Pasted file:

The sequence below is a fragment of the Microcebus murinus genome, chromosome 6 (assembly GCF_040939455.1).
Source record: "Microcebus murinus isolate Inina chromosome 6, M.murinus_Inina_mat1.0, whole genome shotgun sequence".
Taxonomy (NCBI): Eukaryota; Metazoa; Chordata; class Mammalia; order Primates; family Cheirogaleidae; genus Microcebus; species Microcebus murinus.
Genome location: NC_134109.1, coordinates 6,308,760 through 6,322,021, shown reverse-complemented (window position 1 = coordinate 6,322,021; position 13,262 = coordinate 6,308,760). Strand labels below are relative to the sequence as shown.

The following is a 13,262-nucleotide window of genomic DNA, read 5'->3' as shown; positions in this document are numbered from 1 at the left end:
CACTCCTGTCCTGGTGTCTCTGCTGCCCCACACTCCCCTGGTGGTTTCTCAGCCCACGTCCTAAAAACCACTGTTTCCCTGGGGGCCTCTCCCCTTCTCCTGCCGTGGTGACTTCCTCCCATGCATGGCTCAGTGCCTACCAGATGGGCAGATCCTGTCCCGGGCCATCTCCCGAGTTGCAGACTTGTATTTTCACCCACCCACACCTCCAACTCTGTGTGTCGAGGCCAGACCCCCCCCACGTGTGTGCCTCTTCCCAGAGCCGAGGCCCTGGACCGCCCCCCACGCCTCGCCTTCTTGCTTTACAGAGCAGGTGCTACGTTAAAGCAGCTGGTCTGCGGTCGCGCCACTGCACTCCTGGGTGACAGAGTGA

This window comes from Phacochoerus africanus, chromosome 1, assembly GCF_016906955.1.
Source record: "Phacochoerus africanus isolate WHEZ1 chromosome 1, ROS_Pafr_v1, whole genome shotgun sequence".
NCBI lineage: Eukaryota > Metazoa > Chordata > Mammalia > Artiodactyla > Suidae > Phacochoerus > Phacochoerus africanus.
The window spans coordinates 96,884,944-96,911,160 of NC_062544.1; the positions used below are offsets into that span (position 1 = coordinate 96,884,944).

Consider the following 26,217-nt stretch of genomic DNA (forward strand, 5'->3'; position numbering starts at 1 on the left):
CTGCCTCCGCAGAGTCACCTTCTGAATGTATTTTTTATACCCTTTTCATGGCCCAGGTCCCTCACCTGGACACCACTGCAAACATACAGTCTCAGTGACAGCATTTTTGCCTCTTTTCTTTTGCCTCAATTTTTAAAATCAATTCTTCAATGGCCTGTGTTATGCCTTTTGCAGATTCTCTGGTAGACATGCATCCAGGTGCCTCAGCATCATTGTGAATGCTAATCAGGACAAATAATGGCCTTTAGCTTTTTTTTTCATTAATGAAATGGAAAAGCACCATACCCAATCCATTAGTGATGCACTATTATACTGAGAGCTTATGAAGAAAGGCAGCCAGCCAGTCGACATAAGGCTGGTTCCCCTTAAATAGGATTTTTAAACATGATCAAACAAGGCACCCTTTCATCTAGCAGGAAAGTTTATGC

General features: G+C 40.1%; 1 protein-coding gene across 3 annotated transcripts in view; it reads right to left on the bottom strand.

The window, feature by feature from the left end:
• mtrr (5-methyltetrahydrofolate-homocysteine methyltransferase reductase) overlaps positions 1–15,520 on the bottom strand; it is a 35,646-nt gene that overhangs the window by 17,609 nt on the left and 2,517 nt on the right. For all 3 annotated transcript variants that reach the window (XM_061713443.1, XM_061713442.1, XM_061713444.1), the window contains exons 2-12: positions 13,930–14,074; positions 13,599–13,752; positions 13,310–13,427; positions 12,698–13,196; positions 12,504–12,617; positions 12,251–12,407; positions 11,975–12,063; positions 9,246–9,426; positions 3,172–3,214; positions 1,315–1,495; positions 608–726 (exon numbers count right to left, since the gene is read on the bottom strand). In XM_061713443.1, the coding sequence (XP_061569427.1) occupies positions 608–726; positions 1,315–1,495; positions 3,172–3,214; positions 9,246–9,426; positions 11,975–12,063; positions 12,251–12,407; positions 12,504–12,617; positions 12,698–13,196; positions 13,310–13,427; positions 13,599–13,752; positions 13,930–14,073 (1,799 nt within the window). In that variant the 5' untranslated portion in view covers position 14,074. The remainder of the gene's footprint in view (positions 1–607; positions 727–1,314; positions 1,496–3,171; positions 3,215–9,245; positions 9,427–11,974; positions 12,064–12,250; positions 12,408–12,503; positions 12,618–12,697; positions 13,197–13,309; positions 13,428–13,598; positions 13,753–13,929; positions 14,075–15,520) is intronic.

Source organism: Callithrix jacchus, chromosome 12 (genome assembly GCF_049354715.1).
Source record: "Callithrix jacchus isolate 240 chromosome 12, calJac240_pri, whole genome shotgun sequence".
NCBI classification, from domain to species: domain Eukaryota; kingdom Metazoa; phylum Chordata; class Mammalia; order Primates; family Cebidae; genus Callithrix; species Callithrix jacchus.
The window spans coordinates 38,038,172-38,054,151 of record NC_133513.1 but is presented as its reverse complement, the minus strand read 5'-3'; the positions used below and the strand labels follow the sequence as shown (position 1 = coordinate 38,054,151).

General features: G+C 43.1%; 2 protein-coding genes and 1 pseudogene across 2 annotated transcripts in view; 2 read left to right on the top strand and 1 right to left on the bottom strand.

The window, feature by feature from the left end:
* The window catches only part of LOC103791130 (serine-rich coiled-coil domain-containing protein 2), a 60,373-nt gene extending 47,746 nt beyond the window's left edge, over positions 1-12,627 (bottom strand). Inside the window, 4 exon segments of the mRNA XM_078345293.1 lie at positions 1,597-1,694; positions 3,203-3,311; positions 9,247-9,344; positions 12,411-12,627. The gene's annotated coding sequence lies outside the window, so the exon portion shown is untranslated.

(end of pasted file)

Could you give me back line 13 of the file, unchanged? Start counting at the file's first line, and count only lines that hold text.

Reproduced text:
General features: G+C 40.1%; 1 protein-coding gene across 3 annotated transcripts in view; it reads right to left on the bottom strand.